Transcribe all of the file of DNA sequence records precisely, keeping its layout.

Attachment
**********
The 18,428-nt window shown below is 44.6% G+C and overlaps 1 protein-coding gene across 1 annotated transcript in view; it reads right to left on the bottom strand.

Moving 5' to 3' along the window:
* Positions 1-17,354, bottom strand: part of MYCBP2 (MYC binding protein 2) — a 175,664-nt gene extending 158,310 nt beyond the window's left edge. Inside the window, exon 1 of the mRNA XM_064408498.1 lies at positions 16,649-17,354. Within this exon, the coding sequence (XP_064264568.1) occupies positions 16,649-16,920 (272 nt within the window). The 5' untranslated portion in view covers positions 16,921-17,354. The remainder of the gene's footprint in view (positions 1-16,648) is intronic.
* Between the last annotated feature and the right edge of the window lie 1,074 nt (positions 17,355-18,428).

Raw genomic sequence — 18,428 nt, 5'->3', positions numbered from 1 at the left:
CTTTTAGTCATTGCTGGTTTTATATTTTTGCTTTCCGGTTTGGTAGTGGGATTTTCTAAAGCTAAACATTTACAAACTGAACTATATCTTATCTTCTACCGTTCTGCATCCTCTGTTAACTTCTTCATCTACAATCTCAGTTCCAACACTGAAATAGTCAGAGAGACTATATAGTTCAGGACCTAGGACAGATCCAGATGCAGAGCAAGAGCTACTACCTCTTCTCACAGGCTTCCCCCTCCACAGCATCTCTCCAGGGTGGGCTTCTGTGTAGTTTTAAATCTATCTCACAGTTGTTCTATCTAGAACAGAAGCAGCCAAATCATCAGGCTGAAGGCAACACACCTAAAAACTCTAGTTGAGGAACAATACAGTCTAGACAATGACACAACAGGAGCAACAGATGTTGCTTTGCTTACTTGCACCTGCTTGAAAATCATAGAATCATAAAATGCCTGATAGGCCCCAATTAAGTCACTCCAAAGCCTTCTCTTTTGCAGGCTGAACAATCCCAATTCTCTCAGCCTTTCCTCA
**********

The 18,428-nt window shown below is 44.6% G+C and overlaps 1 protein-coding gene across 1 annotated transcript in view; it reads right to left on the bottom strand.

Moving 5' to 3' along the window:
* Positions 1-17,354, bottom strand: part of MYCBP2 (MYC binding protein 2) — a 175,664-nt gene extending 158,310 nt beyond the window's left edge. Inside the window, exon 1 of the mRNA XM_064408498.1 lies at positions 16,649-17,354. Within this exon, the coding sequence (XP_064264568.1) occupies positions 16,649-16,920 (272 nt within the window). The 5' untranslated portion in view covers positions 16,921-17,354. The remainder of the gene's footprint in view (positions 1-16,648) is intronic.
* Between the last annotated feature and the right edge of the window lie 1,074 nt (positions 17,355-18,428).

Raw genomic sequence — 18,428 nt, 5'->3', positions numbered from 1 at the left:
CTTTTAGTCATTGCTGGTTTTATATTTTTGCTTTCCGGTTTGGTAGTGGGATTTTCTAAAGCTAAACATTTACAAACTGAACTATATCTTATCTTCTACCGTTCTGCATCCTCTGTTAACTTCTTCATCTACAATCTCAGTTCCAACACTGAAATAGTCAGAGAGACTATATAGTTCAGGACCTAGGACAGATCCAGATGCAGAGCAAGAGCTACTACCTCTTCTCACAGGCTTCCCCCTCCACAGCATCTCTCCAGGGTGGGCTTCTGTGTAGTTTTAAATCTATCTCACAGTTGTTCTATCTAGAACAGAAGCAGCCAAATCATCAGGCTGAAGGCAACACACCTAAAAACTCTAGTTGAGGAACAATACAGTCTAGACAATGACACAACAGGAGCAACAGATGTTGCTTTGCTTACTTGCACCTGCTTGAAAATCATAGAATCATAAAATGCCTGATAGGCCCCAATTAAGTCACTCCAAAGCCTTCTCTTTTGCAGGCTGAACAATCCCAATTCTCTCAGCCTTTCCTCA